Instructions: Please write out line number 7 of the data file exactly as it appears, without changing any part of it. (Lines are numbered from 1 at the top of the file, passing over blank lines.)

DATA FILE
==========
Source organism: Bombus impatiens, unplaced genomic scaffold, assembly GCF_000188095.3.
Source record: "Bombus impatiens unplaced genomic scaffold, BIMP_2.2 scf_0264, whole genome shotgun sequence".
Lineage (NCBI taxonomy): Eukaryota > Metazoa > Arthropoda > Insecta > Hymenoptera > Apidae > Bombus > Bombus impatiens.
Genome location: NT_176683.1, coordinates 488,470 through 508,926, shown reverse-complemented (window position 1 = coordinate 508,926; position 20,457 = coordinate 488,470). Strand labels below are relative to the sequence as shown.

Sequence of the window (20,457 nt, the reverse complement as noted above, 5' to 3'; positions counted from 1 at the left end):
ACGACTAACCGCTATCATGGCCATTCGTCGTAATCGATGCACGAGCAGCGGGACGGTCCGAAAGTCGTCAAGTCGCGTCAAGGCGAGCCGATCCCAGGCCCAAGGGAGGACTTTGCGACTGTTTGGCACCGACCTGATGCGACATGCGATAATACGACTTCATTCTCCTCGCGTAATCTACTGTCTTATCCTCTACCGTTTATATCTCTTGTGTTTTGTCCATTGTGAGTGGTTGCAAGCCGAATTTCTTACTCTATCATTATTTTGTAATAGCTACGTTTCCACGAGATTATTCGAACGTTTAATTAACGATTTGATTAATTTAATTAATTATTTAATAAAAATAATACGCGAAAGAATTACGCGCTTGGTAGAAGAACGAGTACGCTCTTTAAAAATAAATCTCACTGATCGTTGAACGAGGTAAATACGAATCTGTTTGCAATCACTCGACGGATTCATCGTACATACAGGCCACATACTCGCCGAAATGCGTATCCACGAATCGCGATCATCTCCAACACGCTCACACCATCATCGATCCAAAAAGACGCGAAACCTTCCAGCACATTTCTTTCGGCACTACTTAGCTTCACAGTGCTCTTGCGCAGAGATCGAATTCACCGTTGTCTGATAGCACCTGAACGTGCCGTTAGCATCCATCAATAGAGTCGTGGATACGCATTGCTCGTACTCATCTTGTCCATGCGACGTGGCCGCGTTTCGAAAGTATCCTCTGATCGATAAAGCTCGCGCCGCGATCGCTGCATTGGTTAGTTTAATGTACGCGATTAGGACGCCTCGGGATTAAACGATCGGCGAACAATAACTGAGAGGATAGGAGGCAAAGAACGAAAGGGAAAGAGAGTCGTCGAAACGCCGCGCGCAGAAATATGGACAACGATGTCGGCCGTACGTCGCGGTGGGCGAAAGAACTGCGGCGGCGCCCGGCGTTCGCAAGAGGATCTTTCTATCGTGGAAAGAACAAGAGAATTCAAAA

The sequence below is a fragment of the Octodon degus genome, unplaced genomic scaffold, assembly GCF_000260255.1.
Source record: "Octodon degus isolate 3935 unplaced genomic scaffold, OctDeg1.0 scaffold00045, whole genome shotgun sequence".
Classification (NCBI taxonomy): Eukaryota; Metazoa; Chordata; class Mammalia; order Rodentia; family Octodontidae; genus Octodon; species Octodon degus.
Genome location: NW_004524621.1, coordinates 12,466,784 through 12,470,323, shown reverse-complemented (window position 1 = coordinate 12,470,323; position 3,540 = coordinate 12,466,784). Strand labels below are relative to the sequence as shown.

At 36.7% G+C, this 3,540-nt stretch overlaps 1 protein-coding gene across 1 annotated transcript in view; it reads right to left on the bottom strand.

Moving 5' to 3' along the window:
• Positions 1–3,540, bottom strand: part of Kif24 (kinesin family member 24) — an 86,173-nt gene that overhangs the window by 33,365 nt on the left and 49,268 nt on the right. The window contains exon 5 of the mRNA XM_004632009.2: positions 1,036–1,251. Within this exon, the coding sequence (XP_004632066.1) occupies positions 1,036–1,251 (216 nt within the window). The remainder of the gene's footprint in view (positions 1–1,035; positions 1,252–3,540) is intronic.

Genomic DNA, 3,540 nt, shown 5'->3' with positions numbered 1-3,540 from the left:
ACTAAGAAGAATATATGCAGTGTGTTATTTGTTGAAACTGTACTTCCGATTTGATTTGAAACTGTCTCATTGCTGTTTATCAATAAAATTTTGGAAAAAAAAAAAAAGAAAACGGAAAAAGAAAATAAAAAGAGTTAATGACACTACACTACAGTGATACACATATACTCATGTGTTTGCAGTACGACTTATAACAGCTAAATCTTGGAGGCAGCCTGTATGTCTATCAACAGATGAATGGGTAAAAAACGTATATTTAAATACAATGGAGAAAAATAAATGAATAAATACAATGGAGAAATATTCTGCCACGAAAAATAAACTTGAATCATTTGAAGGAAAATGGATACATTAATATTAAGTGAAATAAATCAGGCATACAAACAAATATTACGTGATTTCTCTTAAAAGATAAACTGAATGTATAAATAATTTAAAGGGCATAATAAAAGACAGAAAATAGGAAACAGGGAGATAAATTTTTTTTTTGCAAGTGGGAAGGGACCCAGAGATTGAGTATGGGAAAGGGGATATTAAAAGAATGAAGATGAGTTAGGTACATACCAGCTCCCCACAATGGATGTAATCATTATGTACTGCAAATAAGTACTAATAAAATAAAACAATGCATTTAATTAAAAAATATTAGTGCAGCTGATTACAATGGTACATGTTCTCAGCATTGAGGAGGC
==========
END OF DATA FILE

The sequence below is a fragment of the Octodon degus genome, unplaced genomic scaffold, assembly GCF_000260255.1.